Cancer mortality rate ‘low’ in Malta
Women with higher cancer survival rates
Malta has one of the lowest cancer mortality rates in the EU, according to a study that shows women better resist all forms of this disease everywhere in the EU, including Malta.
The study, Men’s Health In The EU, dedicates a chapter to cancer, by far the biggest killer in the bloc.
It shows that while the average cancer mortality rate in the EU in 2008 stood at 230 males and 135 females per 100,000 of the population, Malta had a “healthier” situation with average cancer mortality rates dropping to just 200 for males and 125 for females per 100,000.
The study, compiling the latest available data among the 27 member states, shows that along with Malta, the lowest cancer mortality rates are found in Sweden, Finland and Luxembourg.
The worst record in terms of deaths related to cancer is found in former Communist countries – Hungary, Latvia and Slovakia.
As in the rest of Europe, lung cancer is the most prevalent form of cancer in Malta, affecting more men than women.
The data show lung cancer killed 45 Maltese men per 100,000 against just 10 per 100,000 females in 2008. Other significant forms of cancer in Malta, although with a much lower death rate, are colorectal cancer (28 deaths per 100,000 for males and 17 for females), and prostate cancer (13 deaths per 100,000 in males).
While the study shows females are less likely to be diagnosed with cancer than men, there is also a significant difference in the gender resistance to the disease. The study shows that across the EU, women tend to survive longer than men when diagnosed with cancer. While only 47 per cent of men manage to survive after being diagnosed with cancer, the rate for women goes up to 56 per cent.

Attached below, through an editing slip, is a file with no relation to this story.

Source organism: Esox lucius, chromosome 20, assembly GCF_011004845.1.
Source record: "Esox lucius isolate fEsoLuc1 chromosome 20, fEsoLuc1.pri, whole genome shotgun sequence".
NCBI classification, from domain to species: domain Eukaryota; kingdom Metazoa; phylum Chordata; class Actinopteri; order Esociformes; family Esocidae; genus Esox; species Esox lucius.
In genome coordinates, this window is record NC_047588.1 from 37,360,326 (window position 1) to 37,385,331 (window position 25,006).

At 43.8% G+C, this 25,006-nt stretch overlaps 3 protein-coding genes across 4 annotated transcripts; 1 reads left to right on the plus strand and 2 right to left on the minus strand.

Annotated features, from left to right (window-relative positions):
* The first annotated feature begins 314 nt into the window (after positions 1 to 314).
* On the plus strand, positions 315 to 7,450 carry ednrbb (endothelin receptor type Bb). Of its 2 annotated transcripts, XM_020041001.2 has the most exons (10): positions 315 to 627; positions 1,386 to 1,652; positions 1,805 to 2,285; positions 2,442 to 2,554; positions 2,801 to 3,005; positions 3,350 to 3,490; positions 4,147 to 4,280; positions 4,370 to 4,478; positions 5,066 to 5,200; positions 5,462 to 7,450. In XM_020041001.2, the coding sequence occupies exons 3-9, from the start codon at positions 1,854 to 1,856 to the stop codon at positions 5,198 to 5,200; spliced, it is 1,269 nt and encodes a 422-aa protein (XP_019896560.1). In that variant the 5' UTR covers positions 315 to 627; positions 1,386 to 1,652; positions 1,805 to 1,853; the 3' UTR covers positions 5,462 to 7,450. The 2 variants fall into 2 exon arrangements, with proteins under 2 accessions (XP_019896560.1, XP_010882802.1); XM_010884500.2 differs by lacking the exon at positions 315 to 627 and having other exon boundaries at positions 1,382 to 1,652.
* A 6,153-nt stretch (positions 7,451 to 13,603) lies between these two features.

“Women have significantly higher survival rates than men for all cancers combined in each age class,” the study states.
“Age at diagnosis is a major determinant of women’s advantage. A strong link to sex hormone patterns is implicated: with increasing age, differences between men and women almost disappear.”
With an ageing European population and advances in the prevention and management of cardiovascular disease, cancer is becoming the most significant cause of premature death in men.
Currently, it is estimated that around 700,000 men and more than 540,000 women die each year of cancer in the EU, which accounts for 29 per cent and 22 per cent respectively of all male and female deaths across member states.
In those aged under 65, some 198,000 men and 143,000 women die every year from cancer, 31 per cent and 45 per cent respectively of total deaths from all causes.
“Men are more likely to develop and also more likely to die prematurely from these cancers,” the study concludes.